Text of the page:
Today – 75.81 miles
Total – 1111 miles

DAY 22 – April 5, 1999

I forced myself up early this morning and was out on the road at 6:45am to beat the traffic through town. No problems and very little traffic! I stopped at a post office in Northport, a suburb of Tuscaloosa, and mailed my journal entries. Then I got some cash at an ATM…Wow! I’m going through it quick! I really have to stick with tent camping!
Riding 82 west there was a shoulder, but not one you could ride on. It was rough with gravel embedded in the tar. The highway kept changing back and forth from a 4 lane divided highway to a 2-lane highway. Then, after 8:00am the traffic and big trucks started getting worse. And I was getting tired of the hills, up and down….Well, the down’s weren’t so bad :-) I soon left 82 and got on 86 which is not a major highway so the traffic was much less. There were still logging trucks and no shoulder. I continued up and down hills and it was mostly wooded and swampy areas. The sign for the town of Carrolton read “Home Of The Face In The Window.” What’s all that about? People staring out their windows in this town, or are there just a lot of peeping Tom’s?

I stopped at a convenience store and got one of the pre-packaged turkey sub’s. I began eating and didn’t really taste the first bite as I began to devour the sub. But the second bite tasted funny, and the third was nasty! I peeled the meat out to reveal turkey meat with a greenish tinge to it…..eeewwwwww!! That was sick! I just threw the meat away and ate the bread. Sitting by my bike I hear a black guy, that just pulled up in a truck, yelling “Git yo mess outta my sh!t”, “Girl, git yo mess outta my sh!t!”…He kept yelling louder and I pretended not to notice. I hopped on my bike as the “girl” got out of the truck and began walking while the guy was still yelling something.

Heading out of town, I got on County Road 26. Wow…All alone on a desolate road. It was very quiet and I even rode up close to deer before they noticed me and ran off. I stopped for one of the “self butt massages” I give myself when there’s no traffic to see me rubbing my butt. A good reason to travel with someone of the opposite sex….Trade butt massages :-)

There was a tail wind, which helped on these hilly roads. Coasting down one I achieved 38mph! That was smooth and no wobbling since there were no crosswinds. County Road 26 ended at the Mississippi border. Turning left would take me on 14 back to Alabama and turning right was 69 into Mississippi. I finished Alabama at 56.5 miles and headed across the street to a convenience store…..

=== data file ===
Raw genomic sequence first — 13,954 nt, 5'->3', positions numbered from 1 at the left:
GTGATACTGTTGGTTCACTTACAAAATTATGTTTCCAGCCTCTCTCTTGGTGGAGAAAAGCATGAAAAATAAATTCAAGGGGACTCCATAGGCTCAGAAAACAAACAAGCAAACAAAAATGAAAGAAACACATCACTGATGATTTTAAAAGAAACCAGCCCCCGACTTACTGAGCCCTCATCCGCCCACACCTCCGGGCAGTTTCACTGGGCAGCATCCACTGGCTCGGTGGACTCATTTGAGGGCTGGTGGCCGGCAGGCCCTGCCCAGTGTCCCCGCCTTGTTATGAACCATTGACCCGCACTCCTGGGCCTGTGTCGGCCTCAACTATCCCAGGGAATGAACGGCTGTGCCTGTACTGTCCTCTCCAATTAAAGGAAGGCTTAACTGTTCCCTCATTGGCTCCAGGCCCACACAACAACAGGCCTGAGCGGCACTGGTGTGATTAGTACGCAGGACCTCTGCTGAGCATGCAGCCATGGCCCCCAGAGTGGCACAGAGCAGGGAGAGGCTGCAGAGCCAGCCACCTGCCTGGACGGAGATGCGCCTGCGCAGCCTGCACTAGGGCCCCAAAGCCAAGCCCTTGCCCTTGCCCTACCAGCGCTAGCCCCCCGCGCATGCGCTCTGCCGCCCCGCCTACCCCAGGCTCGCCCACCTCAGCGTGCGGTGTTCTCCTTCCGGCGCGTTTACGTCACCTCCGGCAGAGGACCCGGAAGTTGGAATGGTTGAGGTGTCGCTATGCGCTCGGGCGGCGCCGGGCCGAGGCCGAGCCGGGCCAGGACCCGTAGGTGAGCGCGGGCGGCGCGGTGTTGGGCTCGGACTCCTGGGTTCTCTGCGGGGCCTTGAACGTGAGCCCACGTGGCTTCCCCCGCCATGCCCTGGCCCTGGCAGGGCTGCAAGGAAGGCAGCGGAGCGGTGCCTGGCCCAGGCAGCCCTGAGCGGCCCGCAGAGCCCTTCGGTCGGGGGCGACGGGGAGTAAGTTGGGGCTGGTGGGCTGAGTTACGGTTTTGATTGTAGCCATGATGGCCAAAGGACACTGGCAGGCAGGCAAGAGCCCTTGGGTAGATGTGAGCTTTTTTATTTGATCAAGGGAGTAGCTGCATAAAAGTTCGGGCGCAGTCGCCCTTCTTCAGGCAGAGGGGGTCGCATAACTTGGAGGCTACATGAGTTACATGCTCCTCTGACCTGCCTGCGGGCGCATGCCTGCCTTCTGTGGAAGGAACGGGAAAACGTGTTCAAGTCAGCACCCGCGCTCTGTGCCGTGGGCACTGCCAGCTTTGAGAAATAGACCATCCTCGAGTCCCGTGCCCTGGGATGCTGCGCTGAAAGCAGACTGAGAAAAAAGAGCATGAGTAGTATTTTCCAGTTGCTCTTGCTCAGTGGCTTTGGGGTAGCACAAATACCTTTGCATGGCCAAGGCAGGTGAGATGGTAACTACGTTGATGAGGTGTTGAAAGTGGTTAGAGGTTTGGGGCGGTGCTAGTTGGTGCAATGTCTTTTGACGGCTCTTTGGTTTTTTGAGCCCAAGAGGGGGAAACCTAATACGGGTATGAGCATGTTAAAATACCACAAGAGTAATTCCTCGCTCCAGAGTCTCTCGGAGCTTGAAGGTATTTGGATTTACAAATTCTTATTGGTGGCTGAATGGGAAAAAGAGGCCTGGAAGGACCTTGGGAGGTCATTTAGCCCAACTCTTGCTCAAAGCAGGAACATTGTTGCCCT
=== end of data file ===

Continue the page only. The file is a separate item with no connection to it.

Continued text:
Day 22 continued in Mississippi…

Mississippi – Day 22 to day 26 (April 1999)

69 to 45

through Columbus to Aberdeen

8 West through a bunch of tiny towns to Calhoun City

made a mistake in taking some county roads not on the map after Big Creek. Got lost but eventually found my way to Coffeeville on 330 West.

to 51 North

to 278 (near Batesville)

to 316 through Jonestown (not recommended!)

to 61 North and then 49 west into Arkansas

DAY 22 Continued…Mississippi – April 5, 1999

After refueling with Gatorade, I rode to Lake Lowndes State Park. This is an exceptionally nice park. With indoor basketball courts, baseball and softball diamonds, tennis courts, and even a Frisbee golf course. Finding the primitive camping area, it hit me…BAM…Oh geez! where’s the bathroom?? Setting my bike against a tree I ran to the bathhouse. That dang turkey gave me the runs! After setting up camp I showered and went to pay the $7.00 fee. Barbara was exceptionally nice and we talked some about my trip and camping along the way. She gave me an older issue of a very thick and heavy book called “Trailer Life.” Then as she was looking for a state map….BAM! It hits me again and I run for the bathroom down the hall. This really sux!
Back at my campsite I fixed black beans and rice on my camp stove. My back still had a dull ache and if I used bad body mechanics the pain got a bit worse. I did some massage and self-mobilizations then covered the area with “Li’s Muscle Balm” (like Tiger Balm.) Then I ripped the pages out of the “Trailer Life” book that corresponded to the states I’ll be in. It lists every campground in the US and parts of Canada.